- Living Their Faith
- Special Reports
- Maps & Data
- Dear Abby
- Games & Puzzles
- Events & Exhibits
- Food & Drink
- Arts & Music
- Movies & TV
Storrs - Few people have made a bigger impact on Ray Allen's life than Jim Calhoun.
From the first time Allen met Calhoun until Sunday when the former UConn great and two-time NBA champion attended a tribute to his former coach at Gampel Pavilion, he's grown a great deal from their relationship.
"It's everlasting," Allen said of Calhoun's impact. "There's so many things that have been built into me from the moment I came to Connecticut, from the way I eat, to the way I think, to the way I prepare, the commitment to the game, and how I compete.
"It's everything that he instilled in me. Being in the business of sports for the last 18 years, everything that I am I attribute to him because he taught me how to be a professional."
Allen was part of a large turnout of extended members of the UConn basketball family at the special event called, "Heart of a Champion: A Tribute to Jim Calhoun." It will benefit The Pat and Jim Calhoun Cardiology Center at the UConn Health Center and the UConn Basketball Development Center Fund.
What Calhoun, who retired a year ago, cherishes the most about his Hall of Fame coaching career is the close-knit relationships that he built and still maintains with his players.
"Seeing these guys come in here today is an incredibly emotional thing for me personally," Calhoun said. "A long, long time ago I said that I wanted to get into coaching to hopefully affect some people's lives. They've affected mine, I know for sure.
" I knew it would be an emotional day. When I see them, it just does something to me certainly. It's an incredible bond that never gets broken."
The feeling is mutual for his former players.
"He's a father figure to me," said Stanley "Sticks" Robinson. "So I just wanted to be here to support him."
When Jeff Adrien heard about the Calhoun tribute in June, he circled the date on his calendar.
"I had to be here ," Adrien said. "I loved every second of it, good and bad. It was an honor to play for coach Calhoun."
The family bond between Calhoun and his players took time to develop.
In fact, many Huskies wondered where the warm and fuzzy coach who showed up during the recruiting process was when the first day of practice started.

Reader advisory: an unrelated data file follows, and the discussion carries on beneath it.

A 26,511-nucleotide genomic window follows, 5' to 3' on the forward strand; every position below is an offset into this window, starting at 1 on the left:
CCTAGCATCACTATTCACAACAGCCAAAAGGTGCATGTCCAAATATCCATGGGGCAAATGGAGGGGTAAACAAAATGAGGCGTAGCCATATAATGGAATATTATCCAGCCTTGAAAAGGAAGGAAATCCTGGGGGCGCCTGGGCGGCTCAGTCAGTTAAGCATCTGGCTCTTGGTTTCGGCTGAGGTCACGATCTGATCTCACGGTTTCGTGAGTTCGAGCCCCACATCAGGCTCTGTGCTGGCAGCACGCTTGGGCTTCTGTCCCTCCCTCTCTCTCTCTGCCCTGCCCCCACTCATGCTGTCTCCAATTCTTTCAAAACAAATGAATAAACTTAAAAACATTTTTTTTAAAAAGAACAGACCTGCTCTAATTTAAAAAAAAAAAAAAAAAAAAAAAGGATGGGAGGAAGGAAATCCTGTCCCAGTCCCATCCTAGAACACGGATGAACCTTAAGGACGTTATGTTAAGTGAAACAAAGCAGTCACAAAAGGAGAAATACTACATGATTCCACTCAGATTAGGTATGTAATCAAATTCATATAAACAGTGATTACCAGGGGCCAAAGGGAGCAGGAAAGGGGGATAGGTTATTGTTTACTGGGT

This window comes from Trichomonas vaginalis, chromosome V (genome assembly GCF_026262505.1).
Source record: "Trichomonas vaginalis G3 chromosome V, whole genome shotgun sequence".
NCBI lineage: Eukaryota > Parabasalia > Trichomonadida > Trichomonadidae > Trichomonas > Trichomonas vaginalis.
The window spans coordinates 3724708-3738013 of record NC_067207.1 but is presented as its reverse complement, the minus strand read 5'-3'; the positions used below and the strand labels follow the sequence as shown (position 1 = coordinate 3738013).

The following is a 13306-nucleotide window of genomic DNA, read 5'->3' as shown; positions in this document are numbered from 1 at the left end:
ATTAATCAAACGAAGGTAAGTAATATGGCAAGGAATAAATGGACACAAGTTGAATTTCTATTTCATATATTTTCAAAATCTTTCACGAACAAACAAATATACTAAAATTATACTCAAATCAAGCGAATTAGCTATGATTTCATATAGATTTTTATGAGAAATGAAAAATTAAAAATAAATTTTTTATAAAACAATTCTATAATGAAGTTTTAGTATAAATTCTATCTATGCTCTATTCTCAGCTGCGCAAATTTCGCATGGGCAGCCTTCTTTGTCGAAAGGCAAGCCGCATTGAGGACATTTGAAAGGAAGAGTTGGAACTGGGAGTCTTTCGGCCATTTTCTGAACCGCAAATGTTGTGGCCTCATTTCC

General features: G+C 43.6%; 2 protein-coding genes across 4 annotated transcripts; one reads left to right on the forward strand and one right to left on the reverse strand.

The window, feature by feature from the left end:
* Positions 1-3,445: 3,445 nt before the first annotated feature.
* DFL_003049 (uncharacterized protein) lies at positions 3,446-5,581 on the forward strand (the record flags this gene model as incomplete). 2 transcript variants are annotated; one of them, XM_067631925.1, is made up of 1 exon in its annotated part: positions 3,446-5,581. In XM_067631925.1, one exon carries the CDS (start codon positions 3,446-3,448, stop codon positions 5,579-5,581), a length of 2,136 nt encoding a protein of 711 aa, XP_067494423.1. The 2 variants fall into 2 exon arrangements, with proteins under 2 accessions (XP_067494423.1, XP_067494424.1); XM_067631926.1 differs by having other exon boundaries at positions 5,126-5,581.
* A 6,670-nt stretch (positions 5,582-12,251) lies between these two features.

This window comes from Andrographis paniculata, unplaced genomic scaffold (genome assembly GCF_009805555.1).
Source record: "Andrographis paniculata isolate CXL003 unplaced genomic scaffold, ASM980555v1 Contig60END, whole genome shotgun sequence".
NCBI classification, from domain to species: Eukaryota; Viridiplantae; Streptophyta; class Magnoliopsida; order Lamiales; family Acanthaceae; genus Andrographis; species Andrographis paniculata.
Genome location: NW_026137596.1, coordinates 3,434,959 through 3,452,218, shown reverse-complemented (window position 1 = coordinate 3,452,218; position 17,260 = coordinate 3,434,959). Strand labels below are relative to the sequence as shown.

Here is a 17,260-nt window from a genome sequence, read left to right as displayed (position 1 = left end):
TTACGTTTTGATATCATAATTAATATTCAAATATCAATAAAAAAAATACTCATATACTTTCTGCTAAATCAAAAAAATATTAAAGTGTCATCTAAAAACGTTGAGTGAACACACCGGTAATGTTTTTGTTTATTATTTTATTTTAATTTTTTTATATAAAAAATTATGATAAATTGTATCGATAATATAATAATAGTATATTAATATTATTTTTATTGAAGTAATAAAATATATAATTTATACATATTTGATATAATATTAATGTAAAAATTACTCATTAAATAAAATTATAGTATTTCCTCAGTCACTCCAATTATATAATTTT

Calhoun is a firm believer in tough love and discipline.
"He's always pushing and he's always asking for more, and it makes you into who you are," A.J. Price said.
To this day, Allen, a member for the NBA champion Miami Heat, said he still hears Calhoun's voice during a practice.
"I cringe during practice when one of the coaches is talking and one of the other guys will bounce the basketball during the conversation," Allen said. "Coach Calhoun would put us all on the line. So that's something that's always been in me.
" The guys that I played with and play with in the NBA didn't come from that. Their coaches didn't run a tight ship like that. We crave that discipline here and it still stays with me. Each one of us, we have a bond to this day because we knew what we had to go through to exist and we all had a responsibility."
Calhoun has an advisor's role at UConn now. He says he greatly misses coaching and the kids.
Sunday night gave him a chance to reflect on his career. Some speakers included Allen, Ben Gordon, Rudy Gay, Kemba Walker, Richard Hamilton and coach Kevin Ollie. North Carolina's Roy Williams, Michigan State's Tom Izzo, Syracuse's Jim Boeheim and Duke's Mike Krzyzewski delivered video tributes.
"I don't usually look back ." Calhoun said. "It's a special time for me. Your mind goes back to when all this all began. I do have a sincere love for these guys and what they've done for me, my family, my life and for the institution that we're at."
UConn capped off the festivities by announcing that Stadium Road on campus will be renamed Jim Calhoun Way.
Allen is happy that Calhoun can celebrate his career.
"I feel honored to be a part of this because it is a testimony to who he is and where he's come from, and to be able to see the lineage of players that he's been able to teach and grow," Allen said. "We've become men under his watch. Something from him is in each one of us."